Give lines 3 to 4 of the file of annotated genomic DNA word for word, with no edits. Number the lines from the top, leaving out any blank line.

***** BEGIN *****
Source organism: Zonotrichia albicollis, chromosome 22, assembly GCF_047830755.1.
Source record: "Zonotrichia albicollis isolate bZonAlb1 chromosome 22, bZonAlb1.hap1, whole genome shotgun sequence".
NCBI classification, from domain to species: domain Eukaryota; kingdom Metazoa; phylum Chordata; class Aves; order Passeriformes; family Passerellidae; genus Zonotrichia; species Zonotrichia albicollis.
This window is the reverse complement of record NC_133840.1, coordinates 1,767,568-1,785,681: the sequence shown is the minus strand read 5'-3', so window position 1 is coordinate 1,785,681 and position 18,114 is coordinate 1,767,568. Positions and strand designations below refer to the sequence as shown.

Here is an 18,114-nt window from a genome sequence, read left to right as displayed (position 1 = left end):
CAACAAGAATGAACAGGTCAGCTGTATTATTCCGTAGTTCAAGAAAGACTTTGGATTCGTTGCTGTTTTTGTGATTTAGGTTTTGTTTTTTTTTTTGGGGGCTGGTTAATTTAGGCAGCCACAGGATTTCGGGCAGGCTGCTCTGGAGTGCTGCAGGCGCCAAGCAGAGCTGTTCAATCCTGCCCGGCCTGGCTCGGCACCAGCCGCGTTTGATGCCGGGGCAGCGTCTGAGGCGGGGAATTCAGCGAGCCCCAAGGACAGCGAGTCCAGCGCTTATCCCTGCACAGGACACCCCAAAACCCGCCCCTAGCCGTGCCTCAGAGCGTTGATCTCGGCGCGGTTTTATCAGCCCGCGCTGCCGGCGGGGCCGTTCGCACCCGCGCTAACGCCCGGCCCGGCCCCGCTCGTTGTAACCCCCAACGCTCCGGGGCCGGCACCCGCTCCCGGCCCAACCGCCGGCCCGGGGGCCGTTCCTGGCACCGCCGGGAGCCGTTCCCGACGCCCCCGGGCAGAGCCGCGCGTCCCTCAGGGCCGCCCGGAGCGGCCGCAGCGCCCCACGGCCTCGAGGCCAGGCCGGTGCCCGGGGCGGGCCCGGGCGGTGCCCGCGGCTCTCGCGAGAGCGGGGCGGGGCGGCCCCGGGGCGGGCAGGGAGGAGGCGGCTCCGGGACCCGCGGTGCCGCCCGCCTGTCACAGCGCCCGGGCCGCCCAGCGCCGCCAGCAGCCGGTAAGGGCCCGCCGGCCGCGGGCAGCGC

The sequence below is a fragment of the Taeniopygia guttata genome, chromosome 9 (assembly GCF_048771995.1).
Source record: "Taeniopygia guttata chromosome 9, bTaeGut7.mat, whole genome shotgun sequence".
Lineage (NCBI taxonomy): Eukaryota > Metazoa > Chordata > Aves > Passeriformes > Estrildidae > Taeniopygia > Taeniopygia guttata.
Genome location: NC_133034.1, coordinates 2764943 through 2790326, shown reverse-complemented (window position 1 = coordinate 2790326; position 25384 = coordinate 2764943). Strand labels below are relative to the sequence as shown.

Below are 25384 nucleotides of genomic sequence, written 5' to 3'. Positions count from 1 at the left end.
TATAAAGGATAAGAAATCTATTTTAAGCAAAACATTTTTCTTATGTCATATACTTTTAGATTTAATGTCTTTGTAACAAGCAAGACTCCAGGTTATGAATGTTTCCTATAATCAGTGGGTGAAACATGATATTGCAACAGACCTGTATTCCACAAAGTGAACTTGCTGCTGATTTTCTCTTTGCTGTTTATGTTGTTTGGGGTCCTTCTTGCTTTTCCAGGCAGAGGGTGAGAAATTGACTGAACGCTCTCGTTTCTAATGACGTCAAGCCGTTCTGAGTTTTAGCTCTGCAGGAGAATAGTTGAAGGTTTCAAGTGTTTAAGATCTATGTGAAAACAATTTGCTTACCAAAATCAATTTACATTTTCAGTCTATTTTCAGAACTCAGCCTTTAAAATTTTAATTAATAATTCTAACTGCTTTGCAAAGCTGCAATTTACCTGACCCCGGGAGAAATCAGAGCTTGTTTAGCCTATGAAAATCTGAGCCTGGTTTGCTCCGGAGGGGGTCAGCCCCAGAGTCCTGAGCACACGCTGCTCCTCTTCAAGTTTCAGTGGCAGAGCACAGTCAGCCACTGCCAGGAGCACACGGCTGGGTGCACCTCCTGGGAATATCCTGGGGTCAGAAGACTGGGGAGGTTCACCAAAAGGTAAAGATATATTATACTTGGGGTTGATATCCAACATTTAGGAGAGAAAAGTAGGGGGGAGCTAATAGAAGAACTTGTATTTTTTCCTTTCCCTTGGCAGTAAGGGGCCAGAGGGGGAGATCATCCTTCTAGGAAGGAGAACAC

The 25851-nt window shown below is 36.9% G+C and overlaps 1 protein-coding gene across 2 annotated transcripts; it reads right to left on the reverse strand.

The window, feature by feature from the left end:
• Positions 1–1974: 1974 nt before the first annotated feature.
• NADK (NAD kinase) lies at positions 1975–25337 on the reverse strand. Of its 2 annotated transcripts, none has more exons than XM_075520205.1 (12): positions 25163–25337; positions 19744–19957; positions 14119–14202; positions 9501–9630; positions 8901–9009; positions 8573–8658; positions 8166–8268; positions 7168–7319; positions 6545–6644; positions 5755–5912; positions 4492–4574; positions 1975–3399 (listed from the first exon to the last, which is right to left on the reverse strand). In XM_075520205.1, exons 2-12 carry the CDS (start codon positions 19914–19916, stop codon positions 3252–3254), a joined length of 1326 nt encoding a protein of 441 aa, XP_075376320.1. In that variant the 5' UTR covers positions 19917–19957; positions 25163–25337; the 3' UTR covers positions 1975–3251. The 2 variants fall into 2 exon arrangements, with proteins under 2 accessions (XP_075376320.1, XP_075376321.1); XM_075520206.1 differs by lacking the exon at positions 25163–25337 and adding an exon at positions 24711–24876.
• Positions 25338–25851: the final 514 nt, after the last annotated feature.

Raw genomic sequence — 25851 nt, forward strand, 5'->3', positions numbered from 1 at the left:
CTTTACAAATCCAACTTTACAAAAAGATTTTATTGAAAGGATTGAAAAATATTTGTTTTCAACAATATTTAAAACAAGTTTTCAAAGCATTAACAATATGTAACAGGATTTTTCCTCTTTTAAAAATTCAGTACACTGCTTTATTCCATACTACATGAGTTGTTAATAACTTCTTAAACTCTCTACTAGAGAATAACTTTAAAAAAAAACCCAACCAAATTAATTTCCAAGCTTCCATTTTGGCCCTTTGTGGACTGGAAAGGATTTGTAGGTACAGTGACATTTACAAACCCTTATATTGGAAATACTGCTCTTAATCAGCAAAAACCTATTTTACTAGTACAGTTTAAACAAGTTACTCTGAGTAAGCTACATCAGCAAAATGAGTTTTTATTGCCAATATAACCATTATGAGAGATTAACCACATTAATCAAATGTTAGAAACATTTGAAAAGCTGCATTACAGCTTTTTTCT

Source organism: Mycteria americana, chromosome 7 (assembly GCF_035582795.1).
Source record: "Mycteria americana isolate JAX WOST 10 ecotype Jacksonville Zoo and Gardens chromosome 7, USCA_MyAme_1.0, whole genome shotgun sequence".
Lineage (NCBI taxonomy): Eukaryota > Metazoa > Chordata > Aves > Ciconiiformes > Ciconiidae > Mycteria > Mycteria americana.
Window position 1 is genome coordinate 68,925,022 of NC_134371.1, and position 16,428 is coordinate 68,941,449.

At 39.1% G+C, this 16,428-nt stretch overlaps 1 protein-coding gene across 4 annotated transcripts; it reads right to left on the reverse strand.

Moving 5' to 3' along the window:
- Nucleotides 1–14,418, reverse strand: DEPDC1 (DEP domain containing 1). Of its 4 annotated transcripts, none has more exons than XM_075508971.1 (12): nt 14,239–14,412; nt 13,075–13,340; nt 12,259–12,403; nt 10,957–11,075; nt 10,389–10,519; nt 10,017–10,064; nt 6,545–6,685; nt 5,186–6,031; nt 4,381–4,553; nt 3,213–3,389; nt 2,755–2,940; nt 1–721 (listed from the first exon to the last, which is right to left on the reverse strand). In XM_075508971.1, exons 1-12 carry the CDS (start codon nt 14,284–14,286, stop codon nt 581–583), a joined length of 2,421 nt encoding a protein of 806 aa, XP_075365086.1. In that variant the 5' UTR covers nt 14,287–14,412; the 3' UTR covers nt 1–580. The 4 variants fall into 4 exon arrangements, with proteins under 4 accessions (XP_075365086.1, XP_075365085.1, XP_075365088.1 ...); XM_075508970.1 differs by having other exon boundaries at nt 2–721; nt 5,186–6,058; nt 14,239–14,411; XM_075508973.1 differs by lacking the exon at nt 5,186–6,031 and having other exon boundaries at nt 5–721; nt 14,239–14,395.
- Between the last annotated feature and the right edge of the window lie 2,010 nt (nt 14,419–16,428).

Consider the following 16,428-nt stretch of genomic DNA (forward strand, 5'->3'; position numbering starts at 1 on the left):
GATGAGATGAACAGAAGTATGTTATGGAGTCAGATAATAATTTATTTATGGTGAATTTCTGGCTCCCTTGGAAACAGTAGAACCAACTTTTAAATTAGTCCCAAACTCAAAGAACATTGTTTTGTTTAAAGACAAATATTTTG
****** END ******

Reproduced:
NCBI classification, from domain to species: domain Eukaryota; kingdom Metazoa; phylum Chordata; class Aves; order Passeriformes; family Passerellidae; genus Zonotrichia; species Zonotrichia albicollis.
This window is the reverse complement of record NC_133840.1, coordinates 1,767,568-1,785,681: the sequence shown is the minus strand read 5'-3', so window position 1 is coordinate 1,785,681 and position 18,114 is coordinate 1,767,568. Positions and strand designations below refer to the sequence as shown.